I know at face value that doesn’t sound like you are getting a lot for your commitment to serve, but what you will get is excellent leadership training, a guaranteed management opportunity in our organization when you graduate, and the camaraderie and support of the your fellow cadets and the cadre.

    to learn more about the opportunities to serve in the medical field I would encourage all who are interested to contact a medical recruiter. There are some great opportunities, and Army ROTC can even be a path to serving in that field, but we are one path that isn’t 100%.

    Are we there yet?? Senior year in the GKB

    You’ve completed camp and you’re in your senior year. Welcome to your MS IV year in ROTC. The first order of business for the seniors, at least each fall is to finalize the training plan for the upcoming semester. We bring the seniors back a week early to school and they spend a week finalizing the training calendar, assigning responsibility for the weeks, and coordinating the staff. The week usually ends with a whitewater trip.

    GKB seniors taking a break from planning

    The seniors fill the staff positions of a typical Battalion staff. Everything from the Battalion Commander to the personnel officer to the assistant operations officer. 2007 early morning staff meetingAlso during this week the seniors will undergo Leadership Development Program (LDP) training. During this training they will baseline how they will evaluate and grade the company and squad level leaders (MS IIIs)during the upcoming year. One senior will be designated the LDP officer, and he or she will monitor and consolidate the evaluations for the upcoming year. This process is the heart of what Army ROTC is about, and the unique program that more than any other aspect of Army ROTC, develops the future leaders for the Army. This is a program of hands on leadership/management and problem solving with constant feedback. The underclassmen go through iterations where they are responsible for a weeks worth of tasks. They receive their mission, formulate a plan, communicate that plan to their subordinate cadets, and supervise the execution of that plan. Whether it’s getting everyone to PT in the right uniform, getting color guard members to the game on Friday, ro executing an ambush during the weekly lab the leadership traits the exhibit, or fail to exhibit are noted and chronicled.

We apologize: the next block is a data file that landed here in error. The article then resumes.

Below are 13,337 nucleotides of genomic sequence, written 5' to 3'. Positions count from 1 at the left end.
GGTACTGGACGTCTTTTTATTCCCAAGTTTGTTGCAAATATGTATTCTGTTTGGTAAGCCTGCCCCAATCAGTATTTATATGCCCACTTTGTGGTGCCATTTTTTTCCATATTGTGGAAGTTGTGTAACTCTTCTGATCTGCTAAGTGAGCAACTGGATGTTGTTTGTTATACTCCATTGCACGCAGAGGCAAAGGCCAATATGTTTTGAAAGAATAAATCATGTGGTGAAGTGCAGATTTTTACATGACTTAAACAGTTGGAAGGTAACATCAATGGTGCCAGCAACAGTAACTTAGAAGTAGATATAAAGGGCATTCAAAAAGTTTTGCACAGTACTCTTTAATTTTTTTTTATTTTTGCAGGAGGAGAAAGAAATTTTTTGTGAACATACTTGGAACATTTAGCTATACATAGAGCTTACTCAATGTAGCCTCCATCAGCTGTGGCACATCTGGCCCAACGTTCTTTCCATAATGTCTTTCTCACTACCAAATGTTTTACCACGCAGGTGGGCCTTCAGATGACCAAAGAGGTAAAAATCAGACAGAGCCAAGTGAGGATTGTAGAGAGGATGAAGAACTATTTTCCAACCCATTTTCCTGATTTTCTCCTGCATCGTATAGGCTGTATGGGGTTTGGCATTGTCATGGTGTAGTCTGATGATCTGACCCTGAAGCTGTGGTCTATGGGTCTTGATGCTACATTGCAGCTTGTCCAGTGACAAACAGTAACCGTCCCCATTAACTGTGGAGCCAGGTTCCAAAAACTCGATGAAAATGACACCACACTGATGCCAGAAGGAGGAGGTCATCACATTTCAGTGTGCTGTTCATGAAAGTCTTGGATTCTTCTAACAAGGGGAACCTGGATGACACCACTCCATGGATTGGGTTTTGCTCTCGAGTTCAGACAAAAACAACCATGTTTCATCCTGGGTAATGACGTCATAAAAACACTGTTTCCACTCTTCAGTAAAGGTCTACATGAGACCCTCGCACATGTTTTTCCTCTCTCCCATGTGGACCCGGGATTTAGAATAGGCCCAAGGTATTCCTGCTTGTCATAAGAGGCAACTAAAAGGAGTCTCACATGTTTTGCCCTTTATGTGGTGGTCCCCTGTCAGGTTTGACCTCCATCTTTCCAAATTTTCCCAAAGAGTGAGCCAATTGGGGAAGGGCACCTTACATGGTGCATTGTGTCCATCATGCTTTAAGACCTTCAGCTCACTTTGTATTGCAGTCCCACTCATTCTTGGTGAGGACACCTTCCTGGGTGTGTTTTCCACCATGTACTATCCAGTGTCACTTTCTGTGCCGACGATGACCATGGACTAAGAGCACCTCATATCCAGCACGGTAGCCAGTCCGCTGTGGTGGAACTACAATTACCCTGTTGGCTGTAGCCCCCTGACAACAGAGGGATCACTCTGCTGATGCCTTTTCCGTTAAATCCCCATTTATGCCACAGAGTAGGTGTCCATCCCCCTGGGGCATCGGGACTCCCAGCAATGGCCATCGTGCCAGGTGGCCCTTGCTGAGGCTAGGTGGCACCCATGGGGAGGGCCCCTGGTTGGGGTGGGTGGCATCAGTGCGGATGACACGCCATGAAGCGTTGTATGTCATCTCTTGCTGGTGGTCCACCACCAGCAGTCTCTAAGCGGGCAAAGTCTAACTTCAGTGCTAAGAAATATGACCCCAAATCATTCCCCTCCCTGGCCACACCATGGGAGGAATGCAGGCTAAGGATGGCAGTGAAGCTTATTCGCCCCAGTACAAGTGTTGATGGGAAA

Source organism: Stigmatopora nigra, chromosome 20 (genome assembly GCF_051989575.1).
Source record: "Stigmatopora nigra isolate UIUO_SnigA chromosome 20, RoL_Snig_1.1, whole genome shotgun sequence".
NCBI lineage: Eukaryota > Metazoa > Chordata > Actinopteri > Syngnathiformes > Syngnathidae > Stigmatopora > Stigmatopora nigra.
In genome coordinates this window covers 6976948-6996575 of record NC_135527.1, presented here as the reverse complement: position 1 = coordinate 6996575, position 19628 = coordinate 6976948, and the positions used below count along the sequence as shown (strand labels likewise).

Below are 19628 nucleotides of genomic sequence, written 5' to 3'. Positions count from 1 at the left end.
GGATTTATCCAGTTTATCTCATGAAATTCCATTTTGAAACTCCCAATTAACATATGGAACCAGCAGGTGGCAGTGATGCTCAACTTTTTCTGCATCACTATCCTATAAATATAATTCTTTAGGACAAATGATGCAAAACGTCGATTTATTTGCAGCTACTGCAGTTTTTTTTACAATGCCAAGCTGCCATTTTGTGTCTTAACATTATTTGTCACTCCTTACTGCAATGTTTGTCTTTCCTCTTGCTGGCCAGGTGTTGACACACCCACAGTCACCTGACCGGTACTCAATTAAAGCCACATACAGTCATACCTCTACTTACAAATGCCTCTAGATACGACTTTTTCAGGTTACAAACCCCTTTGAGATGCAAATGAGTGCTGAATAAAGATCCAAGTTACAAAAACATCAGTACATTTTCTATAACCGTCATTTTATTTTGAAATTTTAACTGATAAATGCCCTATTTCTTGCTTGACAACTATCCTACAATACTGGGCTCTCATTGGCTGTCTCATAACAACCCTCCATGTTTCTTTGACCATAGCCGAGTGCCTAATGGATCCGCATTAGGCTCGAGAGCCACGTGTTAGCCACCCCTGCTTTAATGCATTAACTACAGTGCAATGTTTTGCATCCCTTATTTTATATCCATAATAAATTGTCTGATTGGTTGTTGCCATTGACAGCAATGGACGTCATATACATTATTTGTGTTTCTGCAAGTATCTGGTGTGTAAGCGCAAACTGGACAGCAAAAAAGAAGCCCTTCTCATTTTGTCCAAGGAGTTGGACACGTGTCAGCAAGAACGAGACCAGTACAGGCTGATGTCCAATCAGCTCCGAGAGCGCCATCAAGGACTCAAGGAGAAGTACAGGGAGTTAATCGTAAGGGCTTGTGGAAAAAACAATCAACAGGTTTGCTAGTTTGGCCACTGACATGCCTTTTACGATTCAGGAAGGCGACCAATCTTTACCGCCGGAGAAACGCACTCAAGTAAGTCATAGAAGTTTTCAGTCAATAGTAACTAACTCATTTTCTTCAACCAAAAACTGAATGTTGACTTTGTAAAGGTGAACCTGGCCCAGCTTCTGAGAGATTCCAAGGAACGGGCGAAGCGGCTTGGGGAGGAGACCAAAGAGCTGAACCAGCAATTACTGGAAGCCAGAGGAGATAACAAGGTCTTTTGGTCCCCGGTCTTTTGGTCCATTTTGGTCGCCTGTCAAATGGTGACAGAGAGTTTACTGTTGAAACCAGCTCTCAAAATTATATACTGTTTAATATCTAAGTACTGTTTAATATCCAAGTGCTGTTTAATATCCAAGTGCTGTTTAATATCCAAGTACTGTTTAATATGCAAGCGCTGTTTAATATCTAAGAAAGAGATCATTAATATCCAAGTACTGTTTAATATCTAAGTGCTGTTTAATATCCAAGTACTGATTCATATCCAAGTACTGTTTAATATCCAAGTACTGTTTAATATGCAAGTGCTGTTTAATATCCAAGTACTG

The other significant event as the Seniors return, is branching, where the seniors express their desires for a particular career field, and then the Army Decides what career field they will serve in. this process deserves a post of it’s own, and I will make that happen.